Books Quiz
Fictional Characters - Sherlock Holmes
Try out your detective skills in this enjoyable quiz!

Fictional Characters - Sherlock Holmes

Sherlock Holmes is surely the greatest fictional detective of all time. Arthur Conan Doyle’s creation is the current holder of the Guinness World Record for the most portrayed literary character across film and television. Almost every person on Earth has heard of him. Millions believe he is not a fictional character but a real individual and in fact he was inspired by the real-life figure of Joseph Bell, a surgeon Conan Doyle met at the Royal Infirmary of Edinburgh in 1877.

The writer of this quiz, Tim Symonds, is the author of five Sherlock Holmes novels including ‘Sherlock Holmes And The Mystery of Einstein’s Daughter’ based on an as-yet unsolved riddle in the famous physicist’s life - what did happen to his illegitimate daughter ‘Lieserl’? As the American scientist Frederic Golden put it in Time Magazine, ‘Lieserl’s fate shadows the Einstein legend like some unsolved equation’. Find out more by visiting Tim's website.

  1. Dogs appear in all of the following cases but in which one did the famous ‘curious incident of the dog in the night-time’ occur?
    Here’s the famous exchange:
    Gregory (Scotland Yard detective): "Is there any other point to which you would wish to draw my attention?"
    Holmes: "To the curious incident of the dog in the night-time."
    Gregory (bewildered): "The dog did nothing in the night-time."
    Holmes: "That was the curious incident."
  2. Which of the following famous remarks was never made by Sherlock Holmes in Arthur Conan Doyle’s writings?
    These exact words never appear in Conan Doyle’s stories, only later in Sherlock Holmes films. Holmes comes near a few times. He says "Elementary" in 'The Crooked Man', and "It was very superficial, my dear Watson, I assure you" in 'The Cardboard Box'. He also says "Exactly, my dear Watson,” in three different stories
  3. Who was Sherlock Holmes' infamous archenemy, the one he called ‘the Napoleon of Crime’?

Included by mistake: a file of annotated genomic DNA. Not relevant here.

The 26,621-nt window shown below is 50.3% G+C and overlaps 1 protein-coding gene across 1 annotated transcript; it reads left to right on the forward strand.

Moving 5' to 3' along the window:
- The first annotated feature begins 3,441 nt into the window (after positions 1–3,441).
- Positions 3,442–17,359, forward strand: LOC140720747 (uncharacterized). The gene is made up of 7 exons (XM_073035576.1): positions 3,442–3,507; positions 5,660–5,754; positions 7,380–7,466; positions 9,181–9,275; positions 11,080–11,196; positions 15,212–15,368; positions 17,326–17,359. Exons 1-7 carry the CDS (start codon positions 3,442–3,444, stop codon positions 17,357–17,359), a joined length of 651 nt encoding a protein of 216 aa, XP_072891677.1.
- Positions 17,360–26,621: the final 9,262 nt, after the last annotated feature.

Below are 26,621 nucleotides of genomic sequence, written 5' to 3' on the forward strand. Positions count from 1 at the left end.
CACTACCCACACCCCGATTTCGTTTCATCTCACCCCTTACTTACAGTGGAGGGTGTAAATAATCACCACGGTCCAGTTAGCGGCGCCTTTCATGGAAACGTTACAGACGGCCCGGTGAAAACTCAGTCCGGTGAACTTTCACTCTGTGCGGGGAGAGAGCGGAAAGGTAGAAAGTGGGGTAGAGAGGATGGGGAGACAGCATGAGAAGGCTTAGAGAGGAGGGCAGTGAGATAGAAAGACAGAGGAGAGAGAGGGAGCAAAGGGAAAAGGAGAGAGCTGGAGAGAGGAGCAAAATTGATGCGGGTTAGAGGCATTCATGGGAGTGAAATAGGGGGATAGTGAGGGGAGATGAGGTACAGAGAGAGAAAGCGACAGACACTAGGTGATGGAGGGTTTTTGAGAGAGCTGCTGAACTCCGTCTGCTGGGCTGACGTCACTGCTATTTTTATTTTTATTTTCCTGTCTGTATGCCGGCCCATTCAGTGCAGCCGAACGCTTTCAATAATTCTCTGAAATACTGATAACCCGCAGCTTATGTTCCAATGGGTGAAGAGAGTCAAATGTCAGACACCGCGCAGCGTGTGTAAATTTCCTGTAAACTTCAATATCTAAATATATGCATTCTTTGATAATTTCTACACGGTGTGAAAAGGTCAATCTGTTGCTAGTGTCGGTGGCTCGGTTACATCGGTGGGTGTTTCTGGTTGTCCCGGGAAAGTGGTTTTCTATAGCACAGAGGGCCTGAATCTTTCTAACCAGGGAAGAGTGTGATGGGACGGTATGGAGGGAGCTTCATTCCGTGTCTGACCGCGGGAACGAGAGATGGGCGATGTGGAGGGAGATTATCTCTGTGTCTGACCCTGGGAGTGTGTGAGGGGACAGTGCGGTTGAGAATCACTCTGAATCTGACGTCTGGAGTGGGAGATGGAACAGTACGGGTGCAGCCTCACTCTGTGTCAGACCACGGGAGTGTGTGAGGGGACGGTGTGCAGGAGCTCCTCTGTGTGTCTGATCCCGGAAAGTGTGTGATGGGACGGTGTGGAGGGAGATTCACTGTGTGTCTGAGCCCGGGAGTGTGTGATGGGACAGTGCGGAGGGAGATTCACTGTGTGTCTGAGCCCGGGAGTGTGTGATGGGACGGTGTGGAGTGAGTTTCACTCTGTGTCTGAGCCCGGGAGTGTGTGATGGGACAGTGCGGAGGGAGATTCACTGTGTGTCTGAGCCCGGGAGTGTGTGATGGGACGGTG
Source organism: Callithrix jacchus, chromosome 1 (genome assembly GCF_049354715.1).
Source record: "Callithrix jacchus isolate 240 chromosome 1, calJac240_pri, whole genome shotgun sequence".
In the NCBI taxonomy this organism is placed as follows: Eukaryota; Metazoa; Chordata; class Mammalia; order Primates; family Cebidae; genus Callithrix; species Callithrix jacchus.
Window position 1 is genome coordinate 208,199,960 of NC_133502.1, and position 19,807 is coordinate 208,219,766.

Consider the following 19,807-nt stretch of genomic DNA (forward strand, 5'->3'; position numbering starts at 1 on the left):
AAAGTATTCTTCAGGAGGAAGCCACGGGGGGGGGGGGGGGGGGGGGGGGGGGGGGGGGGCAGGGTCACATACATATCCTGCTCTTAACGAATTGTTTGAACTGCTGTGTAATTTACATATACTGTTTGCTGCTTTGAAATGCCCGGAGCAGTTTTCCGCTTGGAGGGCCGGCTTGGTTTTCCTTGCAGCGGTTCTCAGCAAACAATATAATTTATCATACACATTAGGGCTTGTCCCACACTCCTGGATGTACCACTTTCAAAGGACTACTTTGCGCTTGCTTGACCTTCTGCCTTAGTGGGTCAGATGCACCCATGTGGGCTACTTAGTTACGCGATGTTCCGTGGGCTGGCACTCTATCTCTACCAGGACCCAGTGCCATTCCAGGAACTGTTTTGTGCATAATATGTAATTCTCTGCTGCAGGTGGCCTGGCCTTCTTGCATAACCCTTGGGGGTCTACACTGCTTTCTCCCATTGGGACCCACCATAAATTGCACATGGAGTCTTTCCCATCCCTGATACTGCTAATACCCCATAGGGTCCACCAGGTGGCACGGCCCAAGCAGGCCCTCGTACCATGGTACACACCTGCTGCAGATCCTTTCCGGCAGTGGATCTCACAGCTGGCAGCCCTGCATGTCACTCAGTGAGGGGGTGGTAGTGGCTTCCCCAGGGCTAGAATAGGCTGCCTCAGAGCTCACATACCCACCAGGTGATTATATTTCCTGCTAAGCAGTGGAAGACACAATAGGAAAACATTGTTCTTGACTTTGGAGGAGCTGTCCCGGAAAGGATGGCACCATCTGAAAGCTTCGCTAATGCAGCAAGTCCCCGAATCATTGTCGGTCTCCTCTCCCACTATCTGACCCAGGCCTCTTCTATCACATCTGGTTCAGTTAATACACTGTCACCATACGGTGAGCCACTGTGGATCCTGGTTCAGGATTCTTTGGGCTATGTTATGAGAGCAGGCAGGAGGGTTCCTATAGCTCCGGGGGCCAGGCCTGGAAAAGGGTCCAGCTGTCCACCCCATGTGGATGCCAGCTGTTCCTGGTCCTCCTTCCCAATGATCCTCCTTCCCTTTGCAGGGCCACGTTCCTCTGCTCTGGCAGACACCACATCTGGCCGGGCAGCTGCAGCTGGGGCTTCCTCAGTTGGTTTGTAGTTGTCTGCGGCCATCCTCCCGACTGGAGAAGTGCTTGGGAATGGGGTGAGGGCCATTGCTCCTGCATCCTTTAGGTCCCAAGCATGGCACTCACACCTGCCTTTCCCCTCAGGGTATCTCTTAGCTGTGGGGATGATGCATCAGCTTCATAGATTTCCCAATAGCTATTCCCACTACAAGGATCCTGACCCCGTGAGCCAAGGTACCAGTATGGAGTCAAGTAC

Conan Doyle lifted the phrase from a real-life Scotland Yard inspector referring to Adam Worth, a contemporary British criminal
  4. In 1891, in ‘The Final Problem’, Sherlock Holmes sent ‘the Napoleon of Crime’ tumbling to his death in the boiling waters of the Reichenbach Falls. Holmes later claimed his resort to ‘Baritsu’ was the deciding factor in defeating his deadly foe. What was ‘baritsu’?
    Bartitsu is a mix of martial arts and self-defence methods originally developed in England during the years 1898-1902 by Edward William Barton-Wright, a British engineer who had spent the previous three years living in the Empire of Japan. The word is a mix of his own surname and ‘Jujitsu’
  5. Holmes’s elder brother Mycroft was a founder of a London club, ‘The Diogenes’. What was the strict rule which meant either membership refusal or subsequent loss of membership if broken?
    The rule continued, ‘Save in the Stranger's Room, no talking is, under any circumstances, allowed, and three offences, if brought to the notice of the committee, render the talker liable to expulsion.’

    The Club’s name seems to have been taken from Diogenes the Cynic (although this is never explained in the original stories) and was co-founded by Sherlock's indolent elder brother, Mycroft Holmes
  6. In ‘The Adventure of the Speckled Band’, what does the evil Dr. Grimesby Roylott use to lure the ‘swamp adder’ (‘the deadliest snake in India’) back through the vent?
    In fact snakes drinking milk is a complete myth. For the ‘swamp adder’ to be lured back to the other room, the evil Dr. Grimesby Roylott would most sensibly soak the fake bell-pull in rodent scent. ‘Speckled Band’ includes the memorable remark by Holmes: ‘When a doctor does go wrong, he is the first of criminals. He has the nerve and he has the knowledge.’